Intel and NVIDIA compete in the data center market
Previously, we learned that many tech giants, including Intel (INTC) and NVIDIA (NVDA), are interested in acquiring Mellanox (MLNX) because of its InfiniBand networking technology, which is a critical component in the HPC (high-performance computing) space.
Both NVIDIA and Intel operate in the HPC market, but they offer different products.
While Intel is a leader in the server CPU market, NVIDIA is a leader in the server GPU (graphics processing unit) market. NVIDIA’s GPUs enable servers to handle AI and data analytics workloads, which have given rise to a new era of GPU computing. Intel is looking to tap the AI data center market and is, therefore, building its own discrete GPU.
NVIDIA’s data center business
The data center business is NVIDIA’s second-largest business after gaming, and it contributes ~25% to the company’s revenue. It’s NVIDIA’s fastest-growing business, growing in the triple digits in fiscal 2018 and in the double digits in fiscal 2019, which ended on January 28, 2019.
In the fourth quarter of fiscal 2019, NVIDIA’s data center revenue fell 14% sequentially for the first time in over three years as rising economic uncertainty made data center customers cautious across verticals, markets, and geographies. Several customers paused their capital spending temporarily, and because of this, NVIDIA couldn’t close several deals in January.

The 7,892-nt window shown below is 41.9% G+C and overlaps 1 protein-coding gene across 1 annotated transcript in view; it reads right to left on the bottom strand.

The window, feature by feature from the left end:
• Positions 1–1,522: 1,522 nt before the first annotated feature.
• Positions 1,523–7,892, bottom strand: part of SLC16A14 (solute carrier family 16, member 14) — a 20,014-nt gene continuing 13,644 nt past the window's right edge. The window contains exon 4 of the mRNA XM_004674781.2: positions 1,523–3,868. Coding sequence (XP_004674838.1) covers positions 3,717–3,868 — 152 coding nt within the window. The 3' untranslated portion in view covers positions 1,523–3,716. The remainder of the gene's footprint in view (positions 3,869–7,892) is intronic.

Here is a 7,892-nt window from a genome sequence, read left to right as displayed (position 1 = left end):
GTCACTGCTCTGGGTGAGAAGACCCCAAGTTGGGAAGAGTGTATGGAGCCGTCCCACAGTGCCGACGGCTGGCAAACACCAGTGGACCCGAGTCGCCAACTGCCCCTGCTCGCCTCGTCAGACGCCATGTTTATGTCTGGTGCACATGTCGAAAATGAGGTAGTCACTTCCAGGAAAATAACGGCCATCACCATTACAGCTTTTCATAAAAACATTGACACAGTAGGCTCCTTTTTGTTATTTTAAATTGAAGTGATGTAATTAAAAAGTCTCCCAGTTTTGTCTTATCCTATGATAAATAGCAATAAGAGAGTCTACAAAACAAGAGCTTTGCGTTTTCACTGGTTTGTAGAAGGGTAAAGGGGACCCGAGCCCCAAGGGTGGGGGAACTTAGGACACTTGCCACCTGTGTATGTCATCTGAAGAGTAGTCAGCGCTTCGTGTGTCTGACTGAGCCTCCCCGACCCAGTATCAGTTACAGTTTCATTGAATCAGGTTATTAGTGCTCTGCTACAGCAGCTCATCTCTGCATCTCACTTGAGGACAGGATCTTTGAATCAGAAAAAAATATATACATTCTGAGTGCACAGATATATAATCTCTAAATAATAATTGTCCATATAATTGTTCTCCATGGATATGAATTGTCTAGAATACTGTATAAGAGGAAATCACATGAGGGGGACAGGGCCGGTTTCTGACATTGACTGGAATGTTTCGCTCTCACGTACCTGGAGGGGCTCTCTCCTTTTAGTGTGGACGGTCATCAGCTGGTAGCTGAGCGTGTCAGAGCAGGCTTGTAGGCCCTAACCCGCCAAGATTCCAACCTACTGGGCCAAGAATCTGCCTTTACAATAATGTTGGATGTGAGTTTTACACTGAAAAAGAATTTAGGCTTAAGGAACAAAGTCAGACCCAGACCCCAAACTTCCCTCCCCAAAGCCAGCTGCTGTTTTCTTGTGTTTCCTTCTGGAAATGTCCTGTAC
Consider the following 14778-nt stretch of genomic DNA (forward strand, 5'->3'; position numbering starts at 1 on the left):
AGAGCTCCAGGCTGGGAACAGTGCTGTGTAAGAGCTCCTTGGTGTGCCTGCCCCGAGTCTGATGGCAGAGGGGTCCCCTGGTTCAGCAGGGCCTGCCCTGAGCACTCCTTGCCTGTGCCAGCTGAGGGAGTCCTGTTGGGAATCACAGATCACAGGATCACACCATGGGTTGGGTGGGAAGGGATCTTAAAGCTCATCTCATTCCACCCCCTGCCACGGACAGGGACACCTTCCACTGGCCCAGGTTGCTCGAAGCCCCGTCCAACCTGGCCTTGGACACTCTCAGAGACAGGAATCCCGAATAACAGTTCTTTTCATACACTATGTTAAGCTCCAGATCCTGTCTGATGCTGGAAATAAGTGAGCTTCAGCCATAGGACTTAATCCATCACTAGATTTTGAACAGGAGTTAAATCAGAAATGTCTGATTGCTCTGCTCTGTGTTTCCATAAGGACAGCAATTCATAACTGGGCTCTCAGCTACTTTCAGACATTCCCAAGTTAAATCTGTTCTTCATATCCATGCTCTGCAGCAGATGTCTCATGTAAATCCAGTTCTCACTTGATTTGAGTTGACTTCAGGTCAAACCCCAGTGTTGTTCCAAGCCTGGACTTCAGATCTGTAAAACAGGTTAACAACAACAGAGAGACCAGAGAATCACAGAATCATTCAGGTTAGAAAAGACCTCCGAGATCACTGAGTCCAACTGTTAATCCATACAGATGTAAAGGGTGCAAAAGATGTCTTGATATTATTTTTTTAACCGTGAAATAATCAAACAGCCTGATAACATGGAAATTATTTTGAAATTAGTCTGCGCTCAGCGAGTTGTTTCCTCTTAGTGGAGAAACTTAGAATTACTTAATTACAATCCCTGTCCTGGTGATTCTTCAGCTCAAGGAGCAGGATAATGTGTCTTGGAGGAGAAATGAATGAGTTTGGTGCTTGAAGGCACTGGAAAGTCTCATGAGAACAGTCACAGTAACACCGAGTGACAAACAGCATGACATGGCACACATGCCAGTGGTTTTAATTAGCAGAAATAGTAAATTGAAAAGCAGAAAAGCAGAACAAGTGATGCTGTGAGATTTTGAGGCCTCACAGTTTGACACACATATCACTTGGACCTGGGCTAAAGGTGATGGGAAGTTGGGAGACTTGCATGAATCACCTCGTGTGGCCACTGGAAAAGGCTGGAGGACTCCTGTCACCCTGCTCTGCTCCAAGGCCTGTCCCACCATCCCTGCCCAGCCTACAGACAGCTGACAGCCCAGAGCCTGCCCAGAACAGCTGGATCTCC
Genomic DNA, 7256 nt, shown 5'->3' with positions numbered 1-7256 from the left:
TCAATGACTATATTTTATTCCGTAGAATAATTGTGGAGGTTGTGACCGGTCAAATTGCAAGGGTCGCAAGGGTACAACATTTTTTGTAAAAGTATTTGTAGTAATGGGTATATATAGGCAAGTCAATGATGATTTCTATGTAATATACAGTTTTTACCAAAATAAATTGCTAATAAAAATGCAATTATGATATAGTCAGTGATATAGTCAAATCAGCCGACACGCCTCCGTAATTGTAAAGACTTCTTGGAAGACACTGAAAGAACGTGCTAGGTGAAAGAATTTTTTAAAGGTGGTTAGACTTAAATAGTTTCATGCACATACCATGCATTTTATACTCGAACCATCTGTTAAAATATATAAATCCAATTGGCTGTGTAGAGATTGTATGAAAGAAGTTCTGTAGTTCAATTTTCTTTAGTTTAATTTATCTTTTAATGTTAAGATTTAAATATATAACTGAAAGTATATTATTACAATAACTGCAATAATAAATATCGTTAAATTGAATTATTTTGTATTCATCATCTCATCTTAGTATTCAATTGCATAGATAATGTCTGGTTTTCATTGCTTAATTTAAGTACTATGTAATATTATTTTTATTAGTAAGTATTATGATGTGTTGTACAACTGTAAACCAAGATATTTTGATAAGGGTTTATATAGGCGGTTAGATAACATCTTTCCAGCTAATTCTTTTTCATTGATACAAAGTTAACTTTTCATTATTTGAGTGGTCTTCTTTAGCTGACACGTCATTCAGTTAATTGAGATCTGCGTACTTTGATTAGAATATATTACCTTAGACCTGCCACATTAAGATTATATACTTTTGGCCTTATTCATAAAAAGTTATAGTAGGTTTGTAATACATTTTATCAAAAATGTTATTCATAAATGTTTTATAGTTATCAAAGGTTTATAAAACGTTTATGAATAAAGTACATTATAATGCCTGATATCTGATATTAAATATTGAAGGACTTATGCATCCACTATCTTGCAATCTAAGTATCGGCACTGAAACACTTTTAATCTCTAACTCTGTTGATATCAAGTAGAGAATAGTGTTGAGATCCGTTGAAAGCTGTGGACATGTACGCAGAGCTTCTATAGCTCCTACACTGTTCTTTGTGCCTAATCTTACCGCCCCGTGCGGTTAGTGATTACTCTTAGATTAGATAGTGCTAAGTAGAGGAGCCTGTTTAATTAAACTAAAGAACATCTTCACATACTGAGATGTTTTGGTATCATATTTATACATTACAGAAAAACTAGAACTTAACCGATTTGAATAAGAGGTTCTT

NVIDIA is banking on the data center space to drive its future growth. It doesn’t come as a surprise that the company is expanding its data center business beyond GPUs and into networking. The fastest way to expand its data center offerings is through acquisitions, and Mellanox fits the bill. Unlike Intel, NVIDIA doesn’t have a networking portfolio, so the NVIDIA-Mellanox deal is likely to be approved by regulators.
However, a CNBC article stated that Bernstein analyst Stacy Rasgon believes NVIDIA’s acquisition of Mellanox immediately after reporting weak data center growth could spark questions about the future growth trajectory of its core server GPU business.